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Asian-Australas J Anim Sci > Volume 16(5); 2003 > Article
Animal Breeding and Genetics
Asian-Australasian Journal of Animal Sciences 2003;16(5): 748-763.
DOI: https://doi.org/10.5713/ajas.2003.748    Published online January 1, 2003.
Rumen Manipulation to Improve Animal Productivity
A. Santra, S. A. Karim
Abstract
Anaerobic rumen microorganisms mainly bacteria, protozoa and fungi degrade ligno-cellulosic feeds consumed by the ruminants. The ruminants in developing countries are predominantly maintained on low grade roughage and grazing on degraded range land resulting in their poor nutrient utilization and productivity. Hence, manipulation of rumen fermentation was tried during last two decades to optimize ruminal fermentation for improving nutrient utilization and productivity of the animals. Modification of rumen microbial composition and their activity was attempted by using chemical additives those selectively effect rumen microbes, introduction of naturally occurring or genetically modified foreign microbes into the rumen and genetically manipulation of existing microbes in the rumen ecosystem. Accordingly, rumen protozoa were eliminated by defaunation for reducing ruminal methane production and increasing protein outflow in the intestine, resulting in improve growth and feed conversion efficiency of the animals. Further, Interspecies trans-inoculation of rumen microbes was also successfully used for annulment of dietary toxic factor. Additionally, probiotics of bacterial and yeast origin have been used in animal feeding to stabilize rumen fermentation, reduced incidence of diarrhoea and thus improving growth and feed conversion efficiency of young stalk. It is envisaged that genetic manipulation of rumen microorganisms has enormous research potential in developing countries. In view of feed resource availability more emphasis has to be given for manipulating rumen fermentation to increase cellulolytic activity for efficient utilization of low grade roughage.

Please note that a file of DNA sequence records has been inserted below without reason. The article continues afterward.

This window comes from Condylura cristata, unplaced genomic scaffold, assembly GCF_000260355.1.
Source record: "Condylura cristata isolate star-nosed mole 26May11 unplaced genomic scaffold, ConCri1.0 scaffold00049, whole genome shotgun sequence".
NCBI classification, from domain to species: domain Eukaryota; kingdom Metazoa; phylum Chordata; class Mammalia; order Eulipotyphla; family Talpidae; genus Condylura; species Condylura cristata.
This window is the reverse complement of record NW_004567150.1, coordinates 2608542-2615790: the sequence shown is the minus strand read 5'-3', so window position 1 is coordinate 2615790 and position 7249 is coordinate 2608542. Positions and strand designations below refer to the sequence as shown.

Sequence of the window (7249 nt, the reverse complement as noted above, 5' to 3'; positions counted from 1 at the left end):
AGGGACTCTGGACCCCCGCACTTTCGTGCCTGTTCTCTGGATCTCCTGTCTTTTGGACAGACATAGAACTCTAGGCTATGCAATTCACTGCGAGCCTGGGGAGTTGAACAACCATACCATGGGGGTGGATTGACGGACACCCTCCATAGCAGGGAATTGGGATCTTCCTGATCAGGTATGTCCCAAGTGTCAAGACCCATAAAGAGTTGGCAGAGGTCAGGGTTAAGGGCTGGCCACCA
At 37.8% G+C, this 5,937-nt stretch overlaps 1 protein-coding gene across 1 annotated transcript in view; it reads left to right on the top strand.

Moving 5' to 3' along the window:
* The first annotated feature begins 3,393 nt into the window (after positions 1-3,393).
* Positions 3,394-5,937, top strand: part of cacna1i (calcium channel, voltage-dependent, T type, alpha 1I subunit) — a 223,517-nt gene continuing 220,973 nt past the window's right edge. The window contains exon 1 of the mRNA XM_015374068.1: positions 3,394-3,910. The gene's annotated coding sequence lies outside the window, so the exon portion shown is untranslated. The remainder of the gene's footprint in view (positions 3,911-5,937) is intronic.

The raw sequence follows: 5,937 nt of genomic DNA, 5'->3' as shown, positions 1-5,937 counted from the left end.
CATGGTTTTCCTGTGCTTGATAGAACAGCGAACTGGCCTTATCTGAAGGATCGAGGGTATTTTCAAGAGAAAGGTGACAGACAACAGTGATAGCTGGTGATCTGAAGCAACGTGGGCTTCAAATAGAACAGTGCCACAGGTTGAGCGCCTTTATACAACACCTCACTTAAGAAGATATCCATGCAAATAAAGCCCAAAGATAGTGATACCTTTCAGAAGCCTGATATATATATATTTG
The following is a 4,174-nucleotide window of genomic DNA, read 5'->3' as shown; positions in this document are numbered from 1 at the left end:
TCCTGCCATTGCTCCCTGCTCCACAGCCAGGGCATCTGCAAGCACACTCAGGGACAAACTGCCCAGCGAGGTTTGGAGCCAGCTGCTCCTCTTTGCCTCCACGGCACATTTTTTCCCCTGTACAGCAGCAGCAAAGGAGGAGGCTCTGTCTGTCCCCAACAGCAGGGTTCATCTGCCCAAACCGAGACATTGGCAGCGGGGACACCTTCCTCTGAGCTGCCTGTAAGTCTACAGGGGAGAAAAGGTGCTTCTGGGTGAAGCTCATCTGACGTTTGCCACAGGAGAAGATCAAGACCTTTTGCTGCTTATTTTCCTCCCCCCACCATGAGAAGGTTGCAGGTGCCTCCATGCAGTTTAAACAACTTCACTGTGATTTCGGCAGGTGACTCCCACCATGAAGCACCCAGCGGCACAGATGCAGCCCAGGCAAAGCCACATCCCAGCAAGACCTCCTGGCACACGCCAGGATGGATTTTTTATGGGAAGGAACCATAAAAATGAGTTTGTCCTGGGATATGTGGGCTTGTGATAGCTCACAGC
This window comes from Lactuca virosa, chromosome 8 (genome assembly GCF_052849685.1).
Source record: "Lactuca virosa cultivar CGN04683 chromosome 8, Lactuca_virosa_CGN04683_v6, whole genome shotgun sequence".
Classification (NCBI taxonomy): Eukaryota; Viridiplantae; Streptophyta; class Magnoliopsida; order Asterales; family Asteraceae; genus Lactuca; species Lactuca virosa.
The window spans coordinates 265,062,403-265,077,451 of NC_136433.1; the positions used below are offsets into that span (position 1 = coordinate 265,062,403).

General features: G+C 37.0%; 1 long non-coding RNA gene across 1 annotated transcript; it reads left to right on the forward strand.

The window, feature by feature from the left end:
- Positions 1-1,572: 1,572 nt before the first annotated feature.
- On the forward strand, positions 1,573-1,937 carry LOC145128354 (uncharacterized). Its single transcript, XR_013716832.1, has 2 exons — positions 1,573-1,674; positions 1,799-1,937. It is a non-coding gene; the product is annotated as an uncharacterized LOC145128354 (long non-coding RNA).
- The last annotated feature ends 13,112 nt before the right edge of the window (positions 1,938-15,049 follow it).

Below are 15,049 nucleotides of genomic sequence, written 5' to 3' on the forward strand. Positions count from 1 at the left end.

Keywords: Rumen Manipulation; Defaunation; Probiotics; Growth; Feed Conversion Efficiency; Nutrient Utilization


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